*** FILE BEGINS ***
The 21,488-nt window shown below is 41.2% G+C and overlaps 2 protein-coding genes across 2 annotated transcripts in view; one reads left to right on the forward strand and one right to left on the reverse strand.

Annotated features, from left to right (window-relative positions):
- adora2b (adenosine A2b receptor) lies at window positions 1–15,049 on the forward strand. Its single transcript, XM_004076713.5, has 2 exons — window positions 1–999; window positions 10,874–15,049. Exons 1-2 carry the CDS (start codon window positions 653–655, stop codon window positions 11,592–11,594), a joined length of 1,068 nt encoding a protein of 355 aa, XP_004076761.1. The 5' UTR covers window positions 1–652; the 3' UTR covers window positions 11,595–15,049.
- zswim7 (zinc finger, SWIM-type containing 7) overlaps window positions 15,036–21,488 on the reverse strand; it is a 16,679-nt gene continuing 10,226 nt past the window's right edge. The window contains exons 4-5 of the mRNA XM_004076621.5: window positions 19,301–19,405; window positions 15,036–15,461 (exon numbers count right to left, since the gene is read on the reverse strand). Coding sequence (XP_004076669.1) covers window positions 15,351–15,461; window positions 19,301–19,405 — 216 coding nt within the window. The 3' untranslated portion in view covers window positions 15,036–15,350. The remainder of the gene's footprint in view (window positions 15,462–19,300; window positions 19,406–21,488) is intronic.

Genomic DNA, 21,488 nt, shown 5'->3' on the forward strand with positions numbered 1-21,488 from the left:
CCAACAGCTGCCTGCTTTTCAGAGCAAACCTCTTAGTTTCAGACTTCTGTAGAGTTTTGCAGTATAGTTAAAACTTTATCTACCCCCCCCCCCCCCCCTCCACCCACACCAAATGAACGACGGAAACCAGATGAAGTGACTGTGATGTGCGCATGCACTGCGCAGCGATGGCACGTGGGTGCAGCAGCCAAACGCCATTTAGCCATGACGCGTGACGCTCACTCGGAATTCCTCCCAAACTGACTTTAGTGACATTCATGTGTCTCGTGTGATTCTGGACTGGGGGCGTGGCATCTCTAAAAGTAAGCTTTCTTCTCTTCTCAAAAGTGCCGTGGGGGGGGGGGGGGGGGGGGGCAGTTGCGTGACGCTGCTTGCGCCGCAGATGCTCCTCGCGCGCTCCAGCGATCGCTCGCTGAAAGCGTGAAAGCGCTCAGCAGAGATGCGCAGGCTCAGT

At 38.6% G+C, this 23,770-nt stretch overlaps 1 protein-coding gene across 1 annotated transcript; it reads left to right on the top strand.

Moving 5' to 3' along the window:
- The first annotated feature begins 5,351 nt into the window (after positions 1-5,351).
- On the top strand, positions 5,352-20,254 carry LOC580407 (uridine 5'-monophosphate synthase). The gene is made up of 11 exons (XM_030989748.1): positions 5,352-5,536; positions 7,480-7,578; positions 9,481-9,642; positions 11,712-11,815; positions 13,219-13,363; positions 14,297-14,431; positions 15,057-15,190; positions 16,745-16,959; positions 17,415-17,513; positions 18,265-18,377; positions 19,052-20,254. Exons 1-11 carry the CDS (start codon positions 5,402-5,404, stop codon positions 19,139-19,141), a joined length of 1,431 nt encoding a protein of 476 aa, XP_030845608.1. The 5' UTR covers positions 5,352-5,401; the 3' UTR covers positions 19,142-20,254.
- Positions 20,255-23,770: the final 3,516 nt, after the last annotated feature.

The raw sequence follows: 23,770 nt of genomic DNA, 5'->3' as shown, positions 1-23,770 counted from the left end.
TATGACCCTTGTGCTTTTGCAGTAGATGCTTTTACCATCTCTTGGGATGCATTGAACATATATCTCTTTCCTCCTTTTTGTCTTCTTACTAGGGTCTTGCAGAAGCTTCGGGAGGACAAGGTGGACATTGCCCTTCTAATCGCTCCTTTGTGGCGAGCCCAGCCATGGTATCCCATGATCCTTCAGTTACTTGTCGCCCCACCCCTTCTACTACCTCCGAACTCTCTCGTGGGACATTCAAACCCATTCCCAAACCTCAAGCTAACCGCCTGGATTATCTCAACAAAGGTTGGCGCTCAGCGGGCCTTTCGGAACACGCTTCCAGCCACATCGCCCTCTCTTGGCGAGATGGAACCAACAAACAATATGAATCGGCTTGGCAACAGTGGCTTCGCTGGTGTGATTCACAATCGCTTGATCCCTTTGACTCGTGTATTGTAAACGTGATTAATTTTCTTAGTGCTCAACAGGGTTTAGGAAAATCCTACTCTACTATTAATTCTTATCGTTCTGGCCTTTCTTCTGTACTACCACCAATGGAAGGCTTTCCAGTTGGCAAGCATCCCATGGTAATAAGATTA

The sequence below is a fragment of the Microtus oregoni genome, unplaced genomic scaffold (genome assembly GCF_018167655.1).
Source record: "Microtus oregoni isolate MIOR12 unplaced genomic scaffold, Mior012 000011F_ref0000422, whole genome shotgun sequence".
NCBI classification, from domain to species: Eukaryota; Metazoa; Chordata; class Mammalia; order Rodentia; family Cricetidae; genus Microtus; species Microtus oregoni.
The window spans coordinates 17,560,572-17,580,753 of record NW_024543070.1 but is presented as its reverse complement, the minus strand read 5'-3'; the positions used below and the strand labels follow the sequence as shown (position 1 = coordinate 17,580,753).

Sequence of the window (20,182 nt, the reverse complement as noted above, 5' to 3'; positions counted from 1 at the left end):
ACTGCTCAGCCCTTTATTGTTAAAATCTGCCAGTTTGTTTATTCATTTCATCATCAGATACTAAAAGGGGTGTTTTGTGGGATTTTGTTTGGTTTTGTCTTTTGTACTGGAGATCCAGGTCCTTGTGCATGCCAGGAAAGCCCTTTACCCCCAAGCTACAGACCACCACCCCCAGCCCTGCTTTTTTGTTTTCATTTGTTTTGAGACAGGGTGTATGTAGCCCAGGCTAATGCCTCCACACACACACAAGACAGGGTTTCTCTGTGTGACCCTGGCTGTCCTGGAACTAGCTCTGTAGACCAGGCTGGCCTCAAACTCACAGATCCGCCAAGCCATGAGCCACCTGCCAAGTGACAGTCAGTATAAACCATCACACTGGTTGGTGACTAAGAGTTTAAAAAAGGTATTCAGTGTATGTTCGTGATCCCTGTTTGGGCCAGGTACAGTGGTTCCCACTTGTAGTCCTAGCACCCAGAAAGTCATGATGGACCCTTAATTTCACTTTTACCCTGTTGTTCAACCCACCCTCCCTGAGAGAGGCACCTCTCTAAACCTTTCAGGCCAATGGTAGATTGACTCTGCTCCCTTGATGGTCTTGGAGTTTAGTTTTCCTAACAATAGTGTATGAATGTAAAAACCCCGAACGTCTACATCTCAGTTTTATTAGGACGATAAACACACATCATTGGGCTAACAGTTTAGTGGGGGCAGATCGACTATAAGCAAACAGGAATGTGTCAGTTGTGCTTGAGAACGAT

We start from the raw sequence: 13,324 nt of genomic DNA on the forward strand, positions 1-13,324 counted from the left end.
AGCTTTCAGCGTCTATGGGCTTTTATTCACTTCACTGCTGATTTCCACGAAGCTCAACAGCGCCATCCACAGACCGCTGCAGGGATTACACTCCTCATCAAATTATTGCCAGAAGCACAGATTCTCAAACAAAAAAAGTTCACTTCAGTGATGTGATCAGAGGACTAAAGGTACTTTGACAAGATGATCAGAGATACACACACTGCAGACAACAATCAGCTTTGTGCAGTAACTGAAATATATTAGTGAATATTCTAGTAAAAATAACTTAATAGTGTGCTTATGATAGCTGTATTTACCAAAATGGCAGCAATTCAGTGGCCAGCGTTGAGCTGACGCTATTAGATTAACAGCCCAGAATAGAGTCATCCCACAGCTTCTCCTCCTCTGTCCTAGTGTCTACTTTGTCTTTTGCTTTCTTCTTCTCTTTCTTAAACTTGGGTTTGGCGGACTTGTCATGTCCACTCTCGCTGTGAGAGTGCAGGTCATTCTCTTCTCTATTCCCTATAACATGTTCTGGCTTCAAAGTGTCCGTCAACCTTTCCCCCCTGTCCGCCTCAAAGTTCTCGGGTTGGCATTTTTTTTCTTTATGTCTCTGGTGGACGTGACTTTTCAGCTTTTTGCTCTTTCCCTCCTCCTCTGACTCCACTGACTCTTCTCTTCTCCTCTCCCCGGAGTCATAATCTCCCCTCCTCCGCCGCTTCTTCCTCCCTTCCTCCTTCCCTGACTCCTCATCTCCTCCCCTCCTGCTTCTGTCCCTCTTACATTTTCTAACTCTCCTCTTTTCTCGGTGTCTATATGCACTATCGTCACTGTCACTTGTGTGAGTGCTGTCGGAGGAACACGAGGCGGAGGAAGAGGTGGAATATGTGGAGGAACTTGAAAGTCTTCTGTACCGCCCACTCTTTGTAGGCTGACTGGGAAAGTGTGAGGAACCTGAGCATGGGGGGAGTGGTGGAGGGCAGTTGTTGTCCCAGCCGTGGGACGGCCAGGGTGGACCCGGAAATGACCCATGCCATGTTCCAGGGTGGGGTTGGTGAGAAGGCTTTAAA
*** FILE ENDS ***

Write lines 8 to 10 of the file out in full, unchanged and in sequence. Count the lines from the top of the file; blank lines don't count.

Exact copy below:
Moving 5' to 3' along the window:
- The first annotated feature begins 5,351 nt into the window (after positions 1-5,351).
- On the top strand, positions 5,352-20,254 carry LOC580407 (uridine 5'-monophosphate synthase). The gene is made up of 11 exons (XM_030989748.1): positions 5,352-5,536; positions 7,480-7,578; positions 9,481-9,642; positions 11,712-11,815; positions 13,219-13,363; positions 14,297-14,431; positions 15,057-15,190; positions 16,745-16,959; positions 17,415-17,513; positions 18,265-18,377; positions 19,052-20,254. Exons 1-11 carry the CDS (start codon positions 5,402-5,404, stop codon positions 19,139-19,141), a joined length of 1,431 nt encoding a protein of 476 aa, XP_030845608.1. The 5' UTR covers positions 5,352-5,401; the 3' UTR covers positions 19,142-20,254.